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It's all systems go as Mombasa port gears up for SGR locomotives arrival

NEWS
By Philip Mwakio | January 9th 2017
Journalists are shown a temporally Standard Guage Railway (SGR) line by the Kenya Ports Authority public relations officer Hajj Masemo during a tour at the port of Mombasa, January 08, 2017. The temporary SGR line will be used to off-load the eight SGR locomotive engines and be driven direct to the SGR marshalling yard where they will be received and commissioned by the Cabinet Secretary for Transport and Infrastructure James Macharia on Wednesday. [PHOTO BY GIDEON MAUNDU/STANDARD].

Preparations for the arrival of the Standard Gauge Railway (SGR) locomotives at the Mombasa Port are in high gear.

Kenya Ports Authority (KPA) has started modernising the Embakasi Inland Container Depot in readiness for arrival of the first batch of the locomotives ahead of the project’s commissioning.

The project’s contractor, China Road and Bridges Corporation (CRBC), has laid out a temporary SGR rail track alongside berth 11 at the port where the ship loaded with the SGR locomotives - MV Kota Bistari - is expected to offload its cargo today.

The temporary rail track will be used to shunt out the new locomotives out of the port and into kilometre zero section outside the facility where the SGR line starts.

Kenya Railways Corporation is developing a new SGR line for passengers and cargo transportation between Mombasa and Nairobi.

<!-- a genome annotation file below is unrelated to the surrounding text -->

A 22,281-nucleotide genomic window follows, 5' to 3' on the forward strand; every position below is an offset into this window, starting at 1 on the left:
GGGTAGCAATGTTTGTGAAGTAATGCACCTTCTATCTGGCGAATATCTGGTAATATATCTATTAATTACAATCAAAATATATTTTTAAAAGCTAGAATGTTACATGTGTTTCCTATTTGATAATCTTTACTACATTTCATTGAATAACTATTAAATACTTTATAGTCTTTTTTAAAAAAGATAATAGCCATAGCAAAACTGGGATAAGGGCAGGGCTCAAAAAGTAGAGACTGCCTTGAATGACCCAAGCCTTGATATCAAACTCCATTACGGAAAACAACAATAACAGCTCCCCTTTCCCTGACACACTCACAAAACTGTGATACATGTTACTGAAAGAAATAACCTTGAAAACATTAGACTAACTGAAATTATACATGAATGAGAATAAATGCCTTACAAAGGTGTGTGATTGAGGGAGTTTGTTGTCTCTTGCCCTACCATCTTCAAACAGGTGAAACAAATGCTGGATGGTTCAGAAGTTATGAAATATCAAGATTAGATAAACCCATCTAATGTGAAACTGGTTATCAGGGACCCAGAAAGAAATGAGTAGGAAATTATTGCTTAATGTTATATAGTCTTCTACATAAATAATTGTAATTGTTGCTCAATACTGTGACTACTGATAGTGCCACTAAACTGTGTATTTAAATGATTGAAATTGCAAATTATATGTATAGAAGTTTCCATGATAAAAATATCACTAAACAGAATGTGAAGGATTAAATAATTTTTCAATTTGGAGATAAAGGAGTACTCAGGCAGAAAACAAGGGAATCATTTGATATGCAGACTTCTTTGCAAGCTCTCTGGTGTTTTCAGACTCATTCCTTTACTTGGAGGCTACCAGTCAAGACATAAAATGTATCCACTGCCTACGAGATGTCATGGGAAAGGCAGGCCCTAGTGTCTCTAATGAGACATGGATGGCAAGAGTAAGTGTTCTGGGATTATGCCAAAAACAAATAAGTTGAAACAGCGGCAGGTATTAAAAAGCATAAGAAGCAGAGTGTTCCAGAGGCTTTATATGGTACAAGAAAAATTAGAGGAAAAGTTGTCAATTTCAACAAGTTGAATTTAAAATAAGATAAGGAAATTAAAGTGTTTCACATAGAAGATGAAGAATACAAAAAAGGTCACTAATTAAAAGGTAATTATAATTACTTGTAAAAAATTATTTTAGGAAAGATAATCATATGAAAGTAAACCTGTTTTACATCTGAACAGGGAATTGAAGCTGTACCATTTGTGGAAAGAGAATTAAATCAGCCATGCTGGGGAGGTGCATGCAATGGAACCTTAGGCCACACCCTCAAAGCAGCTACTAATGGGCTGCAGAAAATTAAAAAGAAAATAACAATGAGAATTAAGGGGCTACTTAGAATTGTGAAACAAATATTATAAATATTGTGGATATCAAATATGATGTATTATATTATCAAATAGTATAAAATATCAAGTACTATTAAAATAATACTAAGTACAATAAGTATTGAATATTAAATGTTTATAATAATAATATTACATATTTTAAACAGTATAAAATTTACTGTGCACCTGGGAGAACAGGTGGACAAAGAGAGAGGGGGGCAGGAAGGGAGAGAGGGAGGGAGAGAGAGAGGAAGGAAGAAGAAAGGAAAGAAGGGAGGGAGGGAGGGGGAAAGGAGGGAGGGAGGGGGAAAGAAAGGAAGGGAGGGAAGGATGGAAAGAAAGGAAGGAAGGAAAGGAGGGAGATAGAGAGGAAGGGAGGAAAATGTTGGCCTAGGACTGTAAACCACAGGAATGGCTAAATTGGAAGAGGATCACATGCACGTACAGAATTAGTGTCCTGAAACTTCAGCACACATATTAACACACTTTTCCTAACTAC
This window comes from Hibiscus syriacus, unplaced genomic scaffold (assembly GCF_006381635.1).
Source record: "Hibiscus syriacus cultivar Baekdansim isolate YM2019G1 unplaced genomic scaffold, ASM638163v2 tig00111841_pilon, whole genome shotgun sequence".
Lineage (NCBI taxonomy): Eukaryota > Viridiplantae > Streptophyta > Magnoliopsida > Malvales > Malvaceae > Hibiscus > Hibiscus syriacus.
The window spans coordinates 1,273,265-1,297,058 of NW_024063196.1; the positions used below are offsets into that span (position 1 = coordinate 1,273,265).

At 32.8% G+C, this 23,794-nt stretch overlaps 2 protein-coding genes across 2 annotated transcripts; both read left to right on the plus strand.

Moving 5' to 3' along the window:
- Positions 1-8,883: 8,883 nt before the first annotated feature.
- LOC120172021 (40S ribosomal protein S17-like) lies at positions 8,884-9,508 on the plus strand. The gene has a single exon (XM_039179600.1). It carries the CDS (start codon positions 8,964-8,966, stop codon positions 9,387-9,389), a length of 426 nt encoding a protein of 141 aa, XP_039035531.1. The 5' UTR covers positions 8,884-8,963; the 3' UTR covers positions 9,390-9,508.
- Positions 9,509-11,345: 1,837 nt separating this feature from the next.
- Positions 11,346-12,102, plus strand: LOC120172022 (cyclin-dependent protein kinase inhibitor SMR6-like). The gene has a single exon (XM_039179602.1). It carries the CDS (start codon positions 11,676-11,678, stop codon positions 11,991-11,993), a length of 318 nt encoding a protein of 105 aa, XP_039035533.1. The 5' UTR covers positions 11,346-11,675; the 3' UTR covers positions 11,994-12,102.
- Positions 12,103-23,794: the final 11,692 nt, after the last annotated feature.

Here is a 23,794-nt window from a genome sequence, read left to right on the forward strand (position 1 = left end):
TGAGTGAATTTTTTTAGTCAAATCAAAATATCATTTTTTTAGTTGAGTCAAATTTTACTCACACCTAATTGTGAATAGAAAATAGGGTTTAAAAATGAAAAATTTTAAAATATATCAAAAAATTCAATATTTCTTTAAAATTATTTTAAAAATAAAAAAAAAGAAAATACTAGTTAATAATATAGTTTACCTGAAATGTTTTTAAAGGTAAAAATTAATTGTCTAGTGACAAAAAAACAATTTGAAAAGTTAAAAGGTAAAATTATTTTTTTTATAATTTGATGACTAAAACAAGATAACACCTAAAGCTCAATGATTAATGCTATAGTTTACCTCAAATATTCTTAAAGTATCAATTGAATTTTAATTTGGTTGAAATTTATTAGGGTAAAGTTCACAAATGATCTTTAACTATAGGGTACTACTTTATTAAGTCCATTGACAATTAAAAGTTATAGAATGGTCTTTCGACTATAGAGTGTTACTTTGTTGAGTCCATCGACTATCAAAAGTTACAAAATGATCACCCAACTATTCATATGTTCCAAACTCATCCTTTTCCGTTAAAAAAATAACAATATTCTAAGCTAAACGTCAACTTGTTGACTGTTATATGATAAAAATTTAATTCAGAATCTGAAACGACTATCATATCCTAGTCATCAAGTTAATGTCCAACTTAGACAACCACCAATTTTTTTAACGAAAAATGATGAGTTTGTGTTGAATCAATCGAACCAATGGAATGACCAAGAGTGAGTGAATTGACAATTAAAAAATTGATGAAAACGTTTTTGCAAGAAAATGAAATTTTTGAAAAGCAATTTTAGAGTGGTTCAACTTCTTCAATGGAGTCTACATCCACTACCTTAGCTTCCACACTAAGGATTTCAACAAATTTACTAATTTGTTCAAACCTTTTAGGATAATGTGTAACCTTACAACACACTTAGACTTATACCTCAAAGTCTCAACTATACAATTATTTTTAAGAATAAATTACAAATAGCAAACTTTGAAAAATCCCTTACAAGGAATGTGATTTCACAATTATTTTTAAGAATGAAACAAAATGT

The new railway line constitutes the first phase of the SGR project that aims to connect Kenya, Uganda, Rwanda and South Sudan.

TRANSPORTED BY ROAD

Speaking at the port yesterday during the offloading of eight rubber-tyred gantry cranes imported from China, KPA Principal Corporate Communications officer Haji Masemo said the equipment will come in handy as the depot gets busier.

"We are anticipating an increase in handling of cargo at the Embakasi depot once SGR trains start full operations by mid this year, hence the upgrade of the facility,’’ he said. Mr Masemo said the depo used to handle 180,000 TEUs (Twenty Equivalent Foot) units, but with the coming into operations of SGR, the figure is likely to rise to 450,000 TEUs.

The rubber-tyred gantry cranes were brought in as complete knock-down components and are to be transported by road to Nairobi where engineers from Zhenua Port Machinery (ZPMC) of China will assemble and install them before they are commissioned.

"The cargo arrived last Friday aboard a mega vessel, MV Bulk Paraiso, and started offloading at berth number nine. We expect all cargo to be moved to Nairobi this week,’’ said Mr Masemo.

He said it will take up to four months to complete the assembling of the gantry cranes, meaning the equipment will be ready when the first trial runs for the SGR trains takes place in June .

The Mombasa-Nairobi line is the biggest infrastructure project in Kenya since independence. It will shorten passenger travel time from Mombasa to Nairobi from more than 10 hours to a little more than four hours.

Freight trains will complete the journey in less than eight hours.

The SGR is a flagship project under the Kenya Vision 2030 development agenda.

It will simplify transport operations across the borders and reduce travel costs, besides benefiting Kenya’s economy and those of her neighbours. The class one line will run parallel to the existing meter-gauge railway and the Mombasa-Nairobi Road or A109 Highway for the most part.

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